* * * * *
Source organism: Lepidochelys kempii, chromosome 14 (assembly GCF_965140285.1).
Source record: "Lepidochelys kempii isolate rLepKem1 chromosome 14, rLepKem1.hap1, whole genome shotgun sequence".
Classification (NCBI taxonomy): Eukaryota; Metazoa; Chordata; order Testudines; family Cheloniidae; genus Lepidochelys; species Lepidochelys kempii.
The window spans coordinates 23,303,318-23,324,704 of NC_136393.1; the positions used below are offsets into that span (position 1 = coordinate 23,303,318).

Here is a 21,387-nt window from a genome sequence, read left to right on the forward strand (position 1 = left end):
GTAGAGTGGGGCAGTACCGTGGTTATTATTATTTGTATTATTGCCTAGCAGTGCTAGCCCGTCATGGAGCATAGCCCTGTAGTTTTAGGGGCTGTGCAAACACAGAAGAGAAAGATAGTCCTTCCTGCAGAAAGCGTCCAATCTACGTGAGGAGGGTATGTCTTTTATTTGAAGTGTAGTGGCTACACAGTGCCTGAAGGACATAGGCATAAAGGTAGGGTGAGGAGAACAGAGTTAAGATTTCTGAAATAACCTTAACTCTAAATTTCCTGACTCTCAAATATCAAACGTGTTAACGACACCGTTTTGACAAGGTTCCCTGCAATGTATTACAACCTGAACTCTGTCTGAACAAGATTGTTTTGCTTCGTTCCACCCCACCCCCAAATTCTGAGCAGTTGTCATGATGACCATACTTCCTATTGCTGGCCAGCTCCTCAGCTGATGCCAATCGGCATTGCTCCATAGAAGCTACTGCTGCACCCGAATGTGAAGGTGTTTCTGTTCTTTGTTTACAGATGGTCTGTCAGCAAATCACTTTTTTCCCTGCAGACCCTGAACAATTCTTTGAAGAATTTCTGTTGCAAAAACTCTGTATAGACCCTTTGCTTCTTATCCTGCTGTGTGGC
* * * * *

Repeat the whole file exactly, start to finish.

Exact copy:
Source organism: Lepidochelys kempii, chromosome 14 (assembly GCF_965140285.1).
Source record: "Lepidochelys kempii isolate rLepKem1 chromosome 14, rLepKem1.hap1, whole genome shotgun sequence".
Classification (NCBI taxonomy): Eukaryota; Metazoa; Chordata; order Testudines; family Cheloniidae; genus Lepidochelys; species Lepidochelys kempii.
The window spans coordinates 23,303,318-23,324,704 of NC_136393.1; the positions used below are offsets into that span (position 1 = coordinate 23,303,318).

Here is a 21,387-nt window from a genome sequence, read left to right on the forward strand (position 1 = left end):
GTAGAGTGGGGCAGTACCGTGGTTATTATTATTTGTATTATTGCCTAGCAGTGCTAGCCCGTCATGGAGCATAGCCCTGTAGTTTTAGGGGCTGTGCAAACACAGAAGAGAAAGATAGTCCTTCCTGCAGAAAGCGTCCAATCTACGTGAGGAGGGTATGTCTTTTATTTGAAGTGTAGTGGCTACACAGTGCCTGAAGGACATAGGCATAAAGGTAGGGTGAGGAGAACAGAGTTAAGATTTCTGAAATAACCTTAACTCTAAATTTCCTGACTCTCAAATATCAAACGTGTTAACGACACCGTTTTGACAAGGTTCCCTGCAATGTATTACAACCTGAACTCTGTCTGAACAAGATTGTTTTGCTTCGTTCCACCCCACCCCCAAATTCTGAGCAGTTGTCATGATGACCATACTTCCTATTGCTGGCCAGCTCCTCAGCTGATGCCAATCGGCATTGCTCCATAGAAGCTACTGCTGCACCCGAATGTGAAGGTGTTTCTGTTCTTTGTTTACAGATGGTCTGTCAGCAAATCACTTTTTTCCCTGCAGACCCTGAACAATTCTTTGAAGAATTTCTGTTGCAAAAACTCTGTATAGACCCTTTGCTTCTTATCCTGCTGTGTGGC